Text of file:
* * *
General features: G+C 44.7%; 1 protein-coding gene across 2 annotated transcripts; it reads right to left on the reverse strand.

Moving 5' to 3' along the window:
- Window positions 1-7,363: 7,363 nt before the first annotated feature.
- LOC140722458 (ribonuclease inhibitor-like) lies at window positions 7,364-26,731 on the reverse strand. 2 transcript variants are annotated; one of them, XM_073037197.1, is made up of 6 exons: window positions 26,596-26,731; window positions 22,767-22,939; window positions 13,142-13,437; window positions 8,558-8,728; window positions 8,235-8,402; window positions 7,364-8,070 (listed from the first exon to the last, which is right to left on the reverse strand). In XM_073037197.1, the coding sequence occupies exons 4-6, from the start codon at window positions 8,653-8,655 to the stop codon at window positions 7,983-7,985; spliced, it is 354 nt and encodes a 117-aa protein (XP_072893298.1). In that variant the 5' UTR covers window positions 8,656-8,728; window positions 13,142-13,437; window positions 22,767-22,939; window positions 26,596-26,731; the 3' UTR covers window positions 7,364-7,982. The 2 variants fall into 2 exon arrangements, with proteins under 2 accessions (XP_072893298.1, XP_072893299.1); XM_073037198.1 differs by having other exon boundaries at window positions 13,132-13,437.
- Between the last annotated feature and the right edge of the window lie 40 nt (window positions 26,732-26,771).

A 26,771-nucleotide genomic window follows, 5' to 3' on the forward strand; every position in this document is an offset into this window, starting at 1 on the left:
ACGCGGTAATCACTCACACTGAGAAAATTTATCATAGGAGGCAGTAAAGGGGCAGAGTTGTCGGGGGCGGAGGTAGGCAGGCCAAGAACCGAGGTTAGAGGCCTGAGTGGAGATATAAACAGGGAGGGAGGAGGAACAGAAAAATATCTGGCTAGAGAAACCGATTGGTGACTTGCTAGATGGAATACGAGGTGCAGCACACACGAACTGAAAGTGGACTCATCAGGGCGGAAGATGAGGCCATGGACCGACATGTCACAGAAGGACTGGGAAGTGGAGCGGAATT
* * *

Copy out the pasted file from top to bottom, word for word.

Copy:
General features: G+C 44.7%; 1 protein-coding gene across 2 annotated transcripts; it reads right to left on the reverse strand.

Moving 5' to 3' along the window:
- Window positions 1-7,363: 7,363 nt before the first annotated feature.
- LOC140722458 (ribonuclease inhibitor-like) lies at window positions 7,364-26,731 on the reverse strand. 2 transcript variants are annotated; one of them, XM_073037197.1, is made up of 6 exons: window positions 26,596-26,731; window positions 22,767-22,939; window positions 13,142-13,437; window positions 8,558-8,728; window positions 8,235-8,402; window positions 7,364-8,070 (listed from the first exon to the last, which is right to left on the reverse strand). In XM_073037197.1, the coding sequence occupies exons 4-6, from the start codon at window positions 8,653-8,655 to the stop codon at window positions 7,983-7,985; spliced, it is 354 nt and encodes a 117-aa protein (XP_072893298.1). In that variant the 5' UTR covers window positions 8,656-8,728; window positions 13,142-13,437; window positions 22,767-22,939; window positions 26,596-26,731; the 3' UTR covers window positions 7,364-7,982. The 2 variants fall into 2 exon arrangements, with proteins under 2 accessions (XP_072893298.1, XP_072893299.1); XM_073037198.1 differs by having other exon boundaries at window positions 13,132-13,437.
- Between the last annotated feature and the right edge of the window lie 40 nt (window positions 26,732-26,771).

A 26,771-nucleotide genomic window follows, 5' to 3' on the forward strand; every position in this document is an offset into this window, starting at 1 on the left:
ACGCGGTAATCACTCACACTGAGAAAATTTATCATAGGAGGCAGTAAAGGGGCAGAGTTGTCGGGGGCGGAGGTAGGCAGGCCAAGAACCGAGGTTAGAGGCCTGAGTGGAGATATAAACAGGGAGGGAGGAGGAACAGAAAAATATCTGGCTAGAGAAACCGATTGGTGACTTGCTAGATGGAATACGAGGTGCAGCACACACGAACTGAAAGTGGACTCATCAGGGCGGAAGATGAGGCCATGGACCGACATGTCACAGAAGGACTGGGAAGTGGAGCGGAATT